In what has become a welcome trend, today another ransomware master decryption key was released on BleepingComputer.com. This time the key that was released is for the XData Ransomware that was targeting the Ukraine around May 19th 2017.
At 12:31PM EST, a new member named guest0987654321 posted a RSA private decryption key in our XData support topic and implied that this was the master decryption key for the ransomware.
After seeing this post, BleepingComputer notified Kaspersky who quickly confirmed that this was indeed a valid key and updated their RakhniDecryptor to support the decryption of XData encrypted files.
What made XData stand out was that instead of avoiding Russia or CIS countries like many other ransomware infections, XData specifically targeted them. This was especially the case with Ukraine, which was the victim of a targeted campaign on May 19th.
You can see a heat map of submissions to ID-Ransomware on May 19th and can see that the majority of cases were from Kiev and its outlying regions.
Victims of the XData ransomware can be identified by their files being encrypted and renamed to the format of [filename].~xdata~ or [filename].-xdata-. For example, a recent variant would have a file named test.jpg renamed and encrypted as test.jpg.~xdata~. An example of a folder of encrypted files is seen below:
Before we can begin decrypting XData encrypted files, we first need to terminate the ransomware. To do this, open the Windows Task Manager by pressing the Ctrl+Alt+Delete keyboard combination on your keyboard to open the Windows security screen. Then select Task Manager.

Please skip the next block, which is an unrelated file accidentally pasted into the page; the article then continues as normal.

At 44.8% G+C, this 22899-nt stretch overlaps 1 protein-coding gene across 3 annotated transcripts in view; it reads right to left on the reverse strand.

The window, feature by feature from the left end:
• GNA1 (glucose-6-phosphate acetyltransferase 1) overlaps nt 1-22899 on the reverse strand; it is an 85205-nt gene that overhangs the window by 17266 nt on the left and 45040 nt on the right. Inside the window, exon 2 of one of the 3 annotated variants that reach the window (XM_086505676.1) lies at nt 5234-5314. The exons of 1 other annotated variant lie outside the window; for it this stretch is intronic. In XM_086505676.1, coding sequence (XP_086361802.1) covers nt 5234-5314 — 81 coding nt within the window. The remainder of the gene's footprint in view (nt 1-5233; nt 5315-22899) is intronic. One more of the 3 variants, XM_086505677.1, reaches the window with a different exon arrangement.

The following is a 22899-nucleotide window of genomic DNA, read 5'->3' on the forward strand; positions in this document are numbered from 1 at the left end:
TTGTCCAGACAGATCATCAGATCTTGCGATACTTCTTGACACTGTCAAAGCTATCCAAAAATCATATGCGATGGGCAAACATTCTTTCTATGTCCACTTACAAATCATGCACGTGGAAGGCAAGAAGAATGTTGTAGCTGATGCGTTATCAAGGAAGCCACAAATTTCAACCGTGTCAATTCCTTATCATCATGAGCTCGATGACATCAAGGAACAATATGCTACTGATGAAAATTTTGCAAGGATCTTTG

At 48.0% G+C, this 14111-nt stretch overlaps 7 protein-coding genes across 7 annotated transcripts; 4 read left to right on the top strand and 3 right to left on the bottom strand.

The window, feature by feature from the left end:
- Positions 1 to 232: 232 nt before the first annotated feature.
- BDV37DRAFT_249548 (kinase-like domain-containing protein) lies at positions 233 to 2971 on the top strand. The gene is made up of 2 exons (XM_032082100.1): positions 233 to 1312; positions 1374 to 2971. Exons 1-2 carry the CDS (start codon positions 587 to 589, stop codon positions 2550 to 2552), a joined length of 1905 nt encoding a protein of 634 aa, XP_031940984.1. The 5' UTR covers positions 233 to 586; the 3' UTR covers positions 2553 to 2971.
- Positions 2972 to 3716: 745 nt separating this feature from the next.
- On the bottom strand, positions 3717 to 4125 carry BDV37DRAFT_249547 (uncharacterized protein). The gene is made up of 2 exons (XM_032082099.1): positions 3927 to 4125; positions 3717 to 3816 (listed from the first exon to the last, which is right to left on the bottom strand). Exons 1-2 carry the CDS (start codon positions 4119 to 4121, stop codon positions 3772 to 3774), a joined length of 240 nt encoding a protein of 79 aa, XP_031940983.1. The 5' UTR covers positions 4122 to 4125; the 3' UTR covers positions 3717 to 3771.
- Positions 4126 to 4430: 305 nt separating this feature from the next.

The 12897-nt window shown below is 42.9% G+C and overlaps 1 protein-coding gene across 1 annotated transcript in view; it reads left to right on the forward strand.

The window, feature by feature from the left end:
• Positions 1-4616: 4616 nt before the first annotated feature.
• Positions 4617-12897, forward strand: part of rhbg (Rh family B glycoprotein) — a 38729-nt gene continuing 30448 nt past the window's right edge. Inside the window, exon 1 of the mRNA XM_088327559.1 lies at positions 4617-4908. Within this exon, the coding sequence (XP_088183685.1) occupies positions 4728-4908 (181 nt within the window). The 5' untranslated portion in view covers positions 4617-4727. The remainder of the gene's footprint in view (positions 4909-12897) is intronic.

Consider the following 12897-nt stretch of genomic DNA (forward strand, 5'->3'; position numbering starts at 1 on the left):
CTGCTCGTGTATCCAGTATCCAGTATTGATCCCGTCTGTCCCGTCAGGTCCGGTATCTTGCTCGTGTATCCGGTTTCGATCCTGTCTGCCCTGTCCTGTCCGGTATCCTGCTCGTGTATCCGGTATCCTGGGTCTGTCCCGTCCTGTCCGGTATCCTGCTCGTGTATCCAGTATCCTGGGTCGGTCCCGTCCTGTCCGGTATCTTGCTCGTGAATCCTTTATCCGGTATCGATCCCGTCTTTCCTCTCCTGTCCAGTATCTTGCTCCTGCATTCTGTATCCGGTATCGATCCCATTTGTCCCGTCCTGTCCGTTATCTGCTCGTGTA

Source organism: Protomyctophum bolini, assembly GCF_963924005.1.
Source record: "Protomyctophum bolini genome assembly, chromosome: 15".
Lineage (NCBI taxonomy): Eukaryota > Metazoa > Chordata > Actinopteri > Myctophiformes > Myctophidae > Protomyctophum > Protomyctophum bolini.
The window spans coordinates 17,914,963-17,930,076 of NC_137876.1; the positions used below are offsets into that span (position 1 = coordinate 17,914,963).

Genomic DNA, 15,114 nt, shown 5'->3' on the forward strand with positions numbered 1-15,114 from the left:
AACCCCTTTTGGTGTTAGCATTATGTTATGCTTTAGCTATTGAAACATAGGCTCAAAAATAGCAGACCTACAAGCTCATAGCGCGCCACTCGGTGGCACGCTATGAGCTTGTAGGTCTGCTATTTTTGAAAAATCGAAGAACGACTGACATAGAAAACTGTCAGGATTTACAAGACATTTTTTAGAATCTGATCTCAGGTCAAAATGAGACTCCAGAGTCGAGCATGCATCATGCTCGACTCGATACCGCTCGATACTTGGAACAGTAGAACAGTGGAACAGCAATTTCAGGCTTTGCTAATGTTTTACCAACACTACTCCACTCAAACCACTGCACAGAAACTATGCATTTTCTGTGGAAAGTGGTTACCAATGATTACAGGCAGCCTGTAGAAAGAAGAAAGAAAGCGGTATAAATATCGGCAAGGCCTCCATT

Once Task Manager is open, look for a process named msdns.exe, mssql.exe, or mscom.exe and terminate it by clicking on the End Process button while the process is highlighted. Please note, that there may be other legitimate processes with similar names, so only terminate processes that we specifically listed.
Now that XData is no longer running on the computer, we can begin to decrypt the encrypted files. First you need to download the RakhniDecryptor, extract the program, and then run it. Once running it will display the main screen as shown below.
Before starting, you need to make sure that you are using version 184.108.40.206, which supports the XData ransomware. To check the version of the RakhniDecryptor you can click on the About link at the bottom left of the above screen. This will display a small window that shows the version of RakhniDecryptor.
If you are using version 220.127.116.11 or greater, then you should click on the Start scan button and RakhniDecryptor will prompt you to select an encrypted file. Browse to a folder that contains XData encrypted files and select a .Word, Excel, PDF, music, or image file. Do not select a text file as it cannot be used to decrypt the rest of your files.
Once you have selected a file, click on the Open button. RakhniDecryptor will now scan the entire computer for encrypted files and decrypt them.
This process can take quite a long time, so please be patient while it scans your computer and decrypts the files.
When it has finished, you will be at a completed screen as shown below.
You can then click on the details link to see a full list of XData files decrypted by the decryptor.
It should be noted that even though your files are now decrypted, the original encrypted files will be left behind.
Though your files are now decrypted, the original encrypted files will still be on your computer. Once you confirm that your files have been properly decrypted, you can use CryptoSearch to move all the encrypted files into one folder so you can delete or archive them.
Now that the files have been decrypted, you can close the RahkniDecryptor program.